Why Australians are researching car purchases 4 years in advance

Andrew Munro 14 March 2017

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Australians are avoiding walking around car lots, preferring their fingers did the walking instead.

An estimated 2,373,000 Australians are eyeing a new car purchase in the next four years and a significant portion of them (43%) of them have done research online, even as much as four years out. As the purchase date draws closer, this figure rises sharply.

Crunch time comes in the three months before purchase, when 69% of future buyers have done their homework online. When there's only a month to go, the figure rises slightly to 73%. Six months is apparently too soon for a lot of Australians, with less than 60% having done any online car research.

However, surveys show it's time well spent, as the more informed someone is about their car purchase the more satisfied they are with it.

What happens in the last three months?

A lot of the jump in the three months prior to a car purchase is likely to come from the necessity of car financing research on top of the need to compare makes and models. This is also when buyers have a real sense of their budget and have an idea how much they'll need to put down or borrow.

The last three months are when buyers start contacting dealers online, getting car loan pre-approvals and otherwise start looking at making it a reality. The last month in particular is significant because of time-limited pre-approved car loans, which can only be done shortly before buying.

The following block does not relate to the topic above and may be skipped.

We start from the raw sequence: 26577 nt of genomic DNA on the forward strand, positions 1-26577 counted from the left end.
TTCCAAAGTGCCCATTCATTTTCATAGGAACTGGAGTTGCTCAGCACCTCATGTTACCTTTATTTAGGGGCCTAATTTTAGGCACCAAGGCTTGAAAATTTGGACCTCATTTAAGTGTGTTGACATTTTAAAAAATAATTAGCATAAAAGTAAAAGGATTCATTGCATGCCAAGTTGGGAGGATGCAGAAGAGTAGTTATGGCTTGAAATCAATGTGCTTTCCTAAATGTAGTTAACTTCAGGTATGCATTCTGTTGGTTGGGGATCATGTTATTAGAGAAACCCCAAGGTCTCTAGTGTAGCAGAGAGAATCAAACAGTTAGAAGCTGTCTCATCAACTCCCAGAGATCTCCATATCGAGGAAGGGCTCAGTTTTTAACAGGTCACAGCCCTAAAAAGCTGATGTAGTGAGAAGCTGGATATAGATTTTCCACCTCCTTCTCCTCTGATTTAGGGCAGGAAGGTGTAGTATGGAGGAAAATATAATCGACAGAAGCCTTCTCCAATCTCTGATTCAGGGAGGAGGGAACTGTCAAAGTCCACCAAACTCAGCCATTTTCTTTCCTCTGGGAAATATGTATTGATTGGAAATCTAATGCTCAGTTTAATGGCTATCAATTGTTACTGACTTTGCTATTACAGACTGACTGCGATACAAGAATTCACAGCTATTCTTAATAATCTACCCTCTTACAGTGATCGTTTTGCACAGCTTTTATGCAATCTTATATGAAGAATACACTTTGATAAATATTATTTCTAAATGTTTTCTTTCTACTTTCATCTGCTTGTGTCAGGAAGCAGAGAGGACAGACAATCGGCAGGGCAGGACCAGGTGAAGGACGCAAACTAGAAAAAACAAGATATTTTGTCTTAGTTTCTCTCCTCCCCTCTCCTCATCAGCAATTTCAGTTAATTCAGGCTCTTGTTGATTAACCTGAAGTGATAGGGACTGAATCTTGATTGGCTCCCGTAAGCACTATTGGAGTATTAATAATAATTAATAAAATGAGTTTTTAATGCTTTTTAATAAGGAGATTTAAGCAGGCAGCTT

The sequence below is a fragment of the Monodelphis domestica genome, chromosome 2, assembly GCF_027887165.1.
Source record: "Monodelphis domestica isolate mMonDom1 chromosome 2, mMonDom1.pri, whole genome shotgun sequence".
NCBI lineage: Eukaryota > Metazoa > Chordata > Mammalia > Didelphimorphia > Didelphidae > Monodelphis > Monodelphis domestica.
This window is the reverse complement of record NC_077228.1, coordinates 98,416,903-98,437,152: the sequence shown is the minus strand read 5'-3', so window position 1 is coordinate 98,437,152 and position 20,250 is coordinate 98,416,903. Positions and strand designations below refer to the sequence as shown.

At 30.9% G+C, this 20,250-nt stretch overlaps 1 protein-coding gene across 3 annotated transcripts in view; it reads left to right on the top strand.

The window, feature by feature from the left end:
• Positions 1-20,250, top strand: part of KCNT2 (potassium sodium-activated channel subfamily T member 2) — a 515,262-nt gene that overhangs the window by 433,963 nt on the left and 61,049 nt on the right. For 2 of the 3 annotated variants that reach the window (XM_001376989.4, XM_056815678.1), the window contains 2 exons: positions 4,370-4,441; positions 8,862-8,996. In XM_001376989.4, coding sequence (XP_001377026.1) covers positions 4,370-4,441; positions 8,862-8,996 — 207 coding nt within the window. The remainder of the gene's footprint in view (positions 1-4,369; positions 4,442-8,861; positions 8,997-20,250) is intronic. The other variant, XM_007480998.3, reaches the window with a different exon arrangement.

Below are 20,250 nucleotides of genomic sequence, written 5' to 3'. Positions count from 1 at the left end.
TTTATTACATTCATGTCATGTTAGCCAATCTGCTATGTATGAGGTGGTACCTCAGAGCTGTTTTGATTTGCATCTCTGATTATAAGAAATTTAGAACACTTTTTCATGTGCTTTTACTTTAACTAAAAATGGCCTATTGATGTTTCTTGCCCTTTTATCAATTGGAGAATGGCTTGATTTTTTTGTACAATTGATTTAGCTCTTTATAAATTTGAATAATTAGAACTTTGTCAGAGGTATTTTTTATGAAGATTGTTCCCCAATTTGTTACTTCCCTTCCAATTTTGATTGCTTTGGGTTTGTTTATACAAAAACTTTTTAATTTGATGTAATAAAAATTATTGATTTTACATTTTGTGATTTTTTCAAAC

Learning about and comparing car loans with your current financial situation in mind is usually a more effective method than doing so than with a hypothetical situation you expect to be in a few years from now.

When do most Australians start researching car makes and models?

Within two years of intended purchase, more than half (51%) of Australians have started doing preliminary research. The increasing variation between different models and the availability of more features makes this much more of a necessity.

For example, if you go into a car dealership without researching dealership extras ahead of time you might end up facing a shopping list of costly additions, and only knowing what the dealer tells you about them. Unsurprisingly, dealerships will usually try to tack on as many as possible, even when they're simply not needed.

A lot of the potential extras take the form of technology that didn't even exist when you were buying your last car, which means there's a lot to learn. The ever-growing list of things to know about buying a new car means we can expect the "lead-in" period, where people are researching cars online, to keep growing. For 43% of Australians, that lead-in period before purchase is up to four years. For more than half, it's at least two years.

Even with so much do, it's still time well spent. Taking the time to learn about car insurance, for example, can save a small fortune every year you spend on the road, especially if you get blindsided at the lot and end up driving away with a notoriously poor value car insurance policy sold by a car dealer.

Most Australians aren't too keen on the actual purchasing of a vehicle, with fears such as getting ripped off rife. This adds another element to the equation, with a lot of Australians also looking for ways to negotiate a better price on a new car.

It might seem like two years or even four years in advance is too soon to start researching car purchases, but maybe the roughly 50% of Australians that get a multi-year jump on their homework might be onto something.

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